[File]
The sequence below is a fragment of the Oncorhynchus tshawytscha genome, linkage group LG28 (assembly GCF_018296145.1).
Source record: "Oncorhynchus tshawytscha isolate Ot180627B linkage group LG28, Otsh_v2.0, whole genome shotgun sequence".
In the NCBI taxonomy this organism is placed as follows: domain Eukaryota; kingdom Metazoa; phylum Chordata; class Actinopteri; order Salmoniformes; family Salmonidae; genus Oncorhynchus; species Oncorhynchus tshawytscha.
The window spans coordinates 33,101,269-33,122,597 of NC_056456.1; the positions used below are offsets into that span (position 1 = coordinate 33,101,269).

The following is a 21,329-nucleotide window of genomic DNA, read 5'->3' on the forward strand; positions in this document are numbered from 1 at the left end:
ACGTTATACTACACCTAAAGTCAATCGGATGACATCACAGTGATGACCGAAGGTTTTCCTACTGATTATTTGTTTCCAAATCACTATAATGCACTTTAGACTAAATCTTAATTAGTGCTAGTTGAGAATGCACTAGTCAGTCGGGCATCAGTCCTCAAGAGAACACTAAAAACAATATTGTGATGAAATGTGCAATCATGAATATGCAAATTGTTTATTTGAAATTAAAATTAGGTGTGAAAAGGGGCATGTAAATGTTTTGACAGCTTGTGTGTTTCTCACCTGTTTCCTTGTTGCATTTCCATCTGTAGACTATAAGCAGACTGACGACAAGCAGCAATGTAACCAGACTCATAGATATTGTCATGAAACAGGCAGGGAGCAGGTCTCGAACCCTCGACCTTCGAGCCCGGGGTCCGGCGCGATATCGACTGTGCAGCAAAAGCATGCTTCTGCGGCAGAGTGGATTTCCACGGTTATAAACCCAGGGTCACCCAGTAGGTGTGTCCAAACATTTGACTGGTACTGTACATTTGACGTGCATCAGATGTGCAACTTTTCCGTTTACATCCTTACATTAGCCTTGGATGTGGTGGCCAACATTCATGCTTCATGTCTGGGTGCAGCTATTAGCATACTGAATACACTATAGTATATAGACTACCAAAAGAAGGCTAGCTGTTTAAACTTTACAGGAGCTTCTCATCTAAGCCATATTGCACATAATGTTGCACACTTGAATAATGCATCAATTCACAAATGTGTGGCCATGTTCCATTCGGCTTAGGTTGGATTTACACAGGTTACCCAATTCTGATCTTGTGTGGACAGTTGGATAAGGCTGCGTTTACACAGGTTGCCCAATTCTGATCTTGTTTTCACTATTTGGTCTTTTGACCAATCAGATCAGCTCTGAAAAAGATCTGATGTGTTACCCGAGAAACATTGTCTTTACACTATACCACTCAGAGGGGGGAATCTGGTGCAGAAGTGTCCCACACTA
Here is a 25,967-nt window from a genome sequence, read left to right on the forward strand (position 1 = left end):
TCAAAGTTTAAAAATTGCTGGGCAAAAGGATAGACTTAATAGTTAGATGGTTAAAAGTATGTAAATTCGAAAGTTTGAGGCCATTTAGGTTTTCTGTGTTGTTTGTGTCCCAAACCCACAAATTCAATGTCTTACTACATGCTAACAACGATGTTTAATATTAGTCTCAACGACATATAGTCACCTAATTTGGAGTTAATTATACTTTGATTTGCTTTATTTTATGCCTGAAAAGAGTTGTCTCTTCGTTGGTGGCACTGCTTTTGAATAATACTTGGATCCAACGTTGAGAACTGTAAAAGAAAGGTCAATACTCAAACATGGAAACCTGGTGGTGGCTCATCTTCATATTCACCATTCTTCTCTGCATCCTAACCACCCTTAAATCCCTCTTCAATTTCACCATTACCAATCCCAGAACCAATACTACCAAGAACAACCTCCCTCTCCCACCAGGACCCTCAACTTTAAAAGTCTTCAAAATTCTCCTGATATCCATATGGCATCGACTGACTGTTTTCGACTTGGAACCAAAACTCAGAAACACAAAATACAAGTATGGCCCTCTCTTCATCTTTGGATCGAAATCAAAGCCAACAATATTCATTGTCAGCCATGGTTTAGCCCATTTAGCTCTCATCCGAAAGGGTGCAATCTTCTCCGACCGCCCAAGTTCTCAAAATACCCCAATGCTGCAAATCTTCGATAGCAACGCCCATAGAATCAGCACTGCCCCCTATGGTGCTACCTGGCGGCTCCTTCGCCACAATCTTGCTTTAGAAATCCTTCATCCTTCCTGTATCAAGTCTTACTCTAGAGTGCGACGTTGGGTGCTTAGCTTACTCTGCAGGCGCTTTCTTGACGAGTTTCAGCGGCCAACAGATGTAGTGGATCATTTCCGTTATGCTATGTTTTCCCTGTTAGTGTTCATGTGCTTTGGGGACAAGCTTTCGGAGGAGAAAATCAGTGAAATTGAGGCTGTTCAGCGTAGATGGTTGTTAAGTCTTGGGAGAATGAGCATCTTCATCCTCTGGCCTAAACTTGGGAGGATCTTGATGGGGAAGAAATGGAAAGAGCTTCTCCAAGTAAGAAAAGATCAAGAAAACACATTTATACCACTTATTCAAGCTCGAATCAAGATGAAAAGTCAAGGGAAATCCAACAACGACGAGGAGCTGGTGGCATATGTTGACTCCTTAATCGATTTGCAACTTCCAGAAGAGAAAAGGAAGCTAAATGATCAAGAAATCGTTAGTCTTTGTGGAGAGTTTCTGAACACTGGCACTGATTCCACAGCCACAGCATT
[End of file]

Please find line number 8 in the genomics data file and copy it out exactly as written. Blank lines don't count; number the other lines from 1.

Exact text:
TCAAAGTTTAAAAATTGCTGGGCAAAAGGATAGACTTAATAGTTAGATGGTTAAAAGTATGTAAATTCGAAAGTTTGAGGCCATTTAGGTTTTCTGTGTTGTTTGTGTCCCAAACCCACAAATTCAATGTCTTACTACATGCTAACAACGATGTTTAATATTAGTCTCAACGACATATAGTCACCTAATTTGGAGTTAATTATACTTTGATTTGCTTTATTTTATGCCTGAAAAGAGTTGTCTCTTCGTTGGTGGCACTGCTTTTGAATAATACTTGGATCCAACGTTGAGAACTGTAAAAGAAAGGTCAATACTCAAACATGGAAACCTGGTGGTGGCTCATCTTCATATTCACCATTCTTCTCTGCATCCTAACCACCCTTAAATCCCTCTTCAATTTCACCATTACCAATCCCAGAACCAATACTACCAAGAACAACCTCCCTCTCCCACCAGGACCCTCAACTTTAAAAGTCTTCAAAATTCTCCTGATATCCATATGGCATCGACTGACTGTTTTCGACTTGGAACCAAAACTCAGAAACACAAAATACAAGTATGGCCCTCTCTTCATCTTTGGATCGAAATCAAAGCCAACAATATTCATTGTCAGCCATGGTTTAGCCCATTTAGCTCTCATCCGAAAGGGTGCAATCTTCTCCGACCGCCCAAGTTCTCAAAATACCCCAATGCTGCAAATCTTCGATAGCAACGCCCATAGAATCAGCACTGCCCCCTATGGTGCTACCTGGCGGCTCCTTCGCCACAATCTTGCTTTAGAAATCCTTCATCCTTCCTGTATCAAGTCTTACTCTAGAGTGCGACGTTGGGTGCTTAGCTTACTCTGCAGGCGCTTTCTTGACGAGTTTCAGCGGCCAACAGATGTAGTGGATCATTTCCGTTATGCTATGTTTTCCCTGTTAGTGTTCATGTGCTTTGGGGACAAGCTTTCGGAGGAGAAAATCAGTGAAATTGAGGCTGTTCAGCGTAGATGGTTGTTAAGTCTTGGGAGAATGAGCATCTTCATCCTCTGGCCTAAACTTGGGAGGATCTTGATGGGGAAGAAATGGAAAGAGCTTCTCCAAGTAAGAAAAGATCAAGAAAACACATTTATACCACTTATTCAAGCTCGAATCAAGATGAAAAGTCAAGGGAAATCCAACAACGACGAGGAGCTGGTGGCATATGTTGACTCCTTAATCGATTTGCAACTTCCAGAAGAGAAAAGGAAGCTAAATGATCAAGAAATCGTTAGTCTTTGTGGAGAGTTTCTGAACACTGGCACTGATTCCACAGCCACAGCATT